If I use “low VOC” or “No VOC” paints can I still have air quality issues?

We receive this question a lot from clients who may have air quality concerns after a renovation project. Many times people think they are doing the best thing by purchasing products with a label that states “Low VOCs” or “No VOCs”. After painting, they may notice a strong odor or even experience respiratory-related health issues. Understandably these people may be very frustrated because they thought they were taking an extra step, and also paying quite the premium, to avoid the chemical emissions from the paint. The truth is, many of those labels are extremely misleading.

Industry VOC regulations are different around the country, so in this post, I won’t be getting into specific requirements for different areas. The commonly referenced number for “low VOC” paint is less than 50 g/L, and for “no VOC” paint less than 5 g/L. A major issue with some of these products is how the term VOC is defined and chemicals that are exempt from being listed as a VOC.  The EPA exempts a number of VOCs that are not photoreactive (smog-forming). While this is important for outdoor air quality, these exempted VOCs can still cause indoor air quality problems.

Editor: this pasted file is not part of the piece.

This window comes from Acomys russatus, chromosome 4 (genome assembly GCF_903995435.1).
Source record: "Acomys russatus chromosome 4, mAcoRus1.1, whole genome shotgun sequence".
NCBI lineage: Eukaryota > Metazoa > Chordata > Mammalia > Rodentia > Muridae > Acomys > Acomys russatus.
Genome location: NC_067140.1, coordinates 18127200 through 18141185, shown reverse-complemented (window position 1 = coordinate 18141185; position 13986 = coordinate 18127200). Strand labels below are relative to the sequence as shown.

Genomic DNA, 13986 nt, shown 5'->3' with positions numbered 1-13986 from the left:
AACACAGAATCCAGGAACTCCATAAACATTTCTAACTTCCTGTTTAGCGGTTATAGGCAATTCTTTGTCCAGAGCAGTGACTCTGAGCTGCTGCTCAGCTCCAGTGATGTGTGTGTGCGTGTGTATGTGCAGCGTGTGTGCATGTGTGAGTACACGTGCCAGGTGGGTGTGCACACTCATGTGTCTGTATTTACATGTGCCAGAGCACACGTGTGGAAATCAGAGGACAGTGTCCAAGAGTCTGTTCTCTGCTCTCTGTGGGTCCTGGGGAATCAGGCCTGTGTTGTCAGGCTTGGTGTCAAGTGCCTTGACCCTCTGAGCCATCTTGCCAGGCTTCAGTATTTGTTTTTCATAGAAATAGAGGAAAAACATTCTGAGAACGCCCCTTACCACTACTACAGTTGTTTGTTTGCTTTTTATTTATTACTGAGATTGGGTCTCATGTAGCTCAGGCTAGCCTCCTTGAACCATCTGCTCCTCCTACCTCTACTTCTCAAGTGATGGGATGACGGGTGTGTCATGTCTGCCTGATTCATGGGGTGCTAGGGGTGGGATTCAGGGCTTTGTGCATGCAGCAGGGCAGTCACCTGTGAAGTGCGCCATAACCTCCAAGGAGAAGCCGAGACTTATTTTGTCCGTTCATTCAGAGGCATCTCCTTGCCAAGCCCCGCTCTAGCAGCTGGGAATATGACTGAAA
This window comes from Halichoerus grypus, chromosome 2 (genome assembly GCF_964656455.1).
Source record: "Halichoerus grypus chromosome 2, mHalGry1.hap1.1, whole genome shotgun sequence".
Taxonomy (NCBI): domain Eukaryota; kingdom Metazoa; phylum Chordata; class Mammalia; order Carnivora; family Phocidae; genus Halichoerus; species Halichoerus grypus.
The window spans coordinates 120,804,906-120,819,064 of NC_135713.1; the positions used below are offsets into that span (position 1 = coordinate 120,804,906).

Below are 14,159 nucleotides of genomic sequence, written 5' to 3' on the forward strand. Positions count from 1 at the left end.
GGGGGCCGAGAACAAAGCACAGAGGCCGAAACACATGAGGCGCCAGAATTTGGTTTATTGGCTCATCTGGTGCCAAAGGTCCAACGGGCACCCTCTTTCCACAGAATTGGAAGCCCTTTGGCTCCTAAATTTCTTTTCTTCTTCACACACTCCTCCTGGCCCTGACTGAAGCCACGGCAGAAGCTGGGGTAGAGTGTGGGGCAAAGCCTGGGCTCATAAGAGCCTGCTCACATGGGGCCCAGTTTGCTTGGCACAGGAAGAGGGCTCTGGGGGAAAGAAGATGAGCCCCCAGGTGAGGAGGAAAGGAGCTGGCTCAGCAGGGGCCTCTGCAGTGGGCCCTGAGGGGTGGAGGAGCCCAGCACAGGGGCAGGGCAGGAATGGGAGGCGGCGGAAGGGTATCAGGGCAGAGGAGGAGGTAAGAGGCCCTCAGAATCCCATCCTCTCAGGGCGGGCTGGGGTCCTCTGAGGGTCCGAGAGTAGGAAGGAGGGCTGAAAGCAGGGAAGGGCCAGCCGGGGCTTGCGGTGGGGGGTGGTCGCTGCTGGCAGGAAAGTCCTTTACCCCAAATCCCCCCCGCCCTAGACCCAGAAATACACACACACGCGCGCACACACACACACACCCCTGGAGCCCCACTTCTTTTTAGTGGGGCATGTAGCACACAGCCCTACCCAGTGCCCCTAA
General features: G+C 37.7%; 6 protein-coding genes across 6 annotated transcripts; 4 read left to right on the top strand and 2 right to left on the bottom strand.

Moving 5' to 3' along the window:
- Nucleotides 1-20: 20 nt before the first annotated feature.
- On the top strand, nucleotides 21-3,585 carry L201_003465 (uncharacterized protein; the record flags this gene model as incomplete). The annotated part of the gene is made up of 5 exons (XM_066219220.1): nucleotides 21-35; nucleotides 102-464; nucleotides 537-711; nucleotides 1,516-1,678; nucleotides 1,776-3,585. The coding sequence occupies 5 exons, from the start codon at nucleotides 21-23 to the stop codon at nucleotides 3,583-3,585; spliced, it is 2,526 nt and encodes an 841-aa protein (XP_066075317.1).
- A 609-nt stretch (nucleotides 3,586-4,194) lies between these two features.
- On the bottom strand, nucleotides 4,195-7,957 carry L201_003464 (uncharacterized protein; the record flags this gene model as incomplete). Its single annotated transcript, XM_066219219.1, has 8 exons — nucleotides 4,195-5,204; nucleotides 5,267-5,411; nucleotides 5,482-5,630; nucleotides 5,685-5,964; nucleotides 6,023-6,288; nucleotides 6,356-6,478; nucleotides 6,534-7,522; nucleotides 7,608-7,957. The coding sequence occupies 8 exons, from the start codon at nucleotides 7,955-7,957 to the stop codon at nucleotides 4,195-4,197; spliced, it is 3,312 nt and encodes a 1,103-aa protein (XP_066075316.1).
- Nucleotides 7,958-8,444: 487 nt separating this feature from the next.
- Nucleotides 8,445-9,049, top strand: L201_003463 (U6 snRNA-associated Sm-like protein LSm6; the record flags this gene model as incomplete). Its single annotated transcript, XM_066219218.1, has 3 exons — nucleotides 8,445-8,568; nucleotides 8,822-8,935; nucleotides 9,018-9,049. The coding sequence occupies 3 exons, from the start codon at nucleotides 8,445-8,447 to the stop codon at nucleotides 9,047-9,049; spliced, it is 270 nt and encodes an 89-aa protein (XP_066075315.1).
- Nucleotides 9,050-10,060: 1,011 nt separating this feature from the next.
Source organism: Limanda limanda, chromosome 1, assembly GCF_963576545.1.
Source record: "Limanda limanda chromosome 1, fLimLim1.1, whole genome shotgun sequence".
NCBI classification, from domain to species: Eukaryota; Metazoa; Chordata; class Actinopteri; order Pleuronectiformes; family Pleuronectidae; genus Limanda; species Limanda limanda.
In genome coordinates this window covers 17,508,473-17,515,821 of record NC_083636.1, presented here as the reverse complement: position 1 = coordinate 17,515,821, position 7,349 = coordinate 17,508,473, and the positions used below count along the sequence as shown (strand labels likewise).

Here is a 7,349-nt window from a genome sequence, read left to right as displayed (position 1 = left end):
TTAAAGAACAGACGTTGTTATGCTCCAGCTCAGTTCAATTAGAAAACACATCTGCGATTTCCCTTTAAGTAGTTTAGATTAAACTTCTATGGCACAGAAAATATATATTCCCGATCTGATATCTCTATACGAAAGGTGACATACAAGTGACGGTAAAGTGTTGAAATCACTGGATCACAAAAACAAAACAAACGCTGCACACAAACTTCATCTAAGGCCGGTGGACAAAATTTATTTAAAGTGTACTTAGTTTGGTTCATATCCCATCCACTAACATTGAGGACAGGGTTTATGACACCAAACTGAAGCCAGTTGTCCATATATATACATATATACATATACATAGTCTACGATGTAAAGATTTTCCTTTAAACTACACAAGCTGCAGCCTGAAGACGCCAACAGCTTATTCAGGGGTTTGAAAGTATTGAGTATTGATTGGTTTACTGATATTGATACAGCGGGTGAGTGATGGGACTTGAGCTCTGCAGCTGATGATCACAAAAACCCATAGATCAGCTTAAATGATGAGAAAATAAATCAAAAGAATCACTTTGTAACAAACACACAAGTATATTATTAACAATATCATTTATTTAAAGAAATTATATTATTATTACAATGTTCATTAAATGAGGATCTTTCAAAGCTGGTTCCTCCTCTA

Another hidden issue with these products comes into play when they are tinted or other additives are added to the mix. These products are not taken into consideration when a paint is advertised as “low” or “no” VOC, usually only the base paint meets those requirements.

Ventilation is key to avoiding IAQ issues with any type of painting. It is always best to have as much ventilation as possible while you are painting, and also afterward to allow for the VOCs to off-gas as much as possible.

Dylan McIntosh

Dylan McIntosh

Dylan McIntosh is a Senior Project Manager that performs indoor air quality assessments, industrial hygiene testing, and laboratory mold analysis. Mr. McIntosh holds a Bachelors of Science degree in Biology from the University of Illinois - Springfield. Dylan is an ACAC Council-Certified Microbial Investigator (CMI) and an Pan American Aerobiology Certification Board (PAACB) Certified Spore Analyst. In his words… “Throughout my life, I always had a dream of becoming an astronaut. That dream hasn’t worked out (yet) so I started a career in the next best thing, indoor air quality! In my free time I enjoy outdoor activities with my dog, cooking, and being involved with A Special Wish - Chicago; a local charity.”

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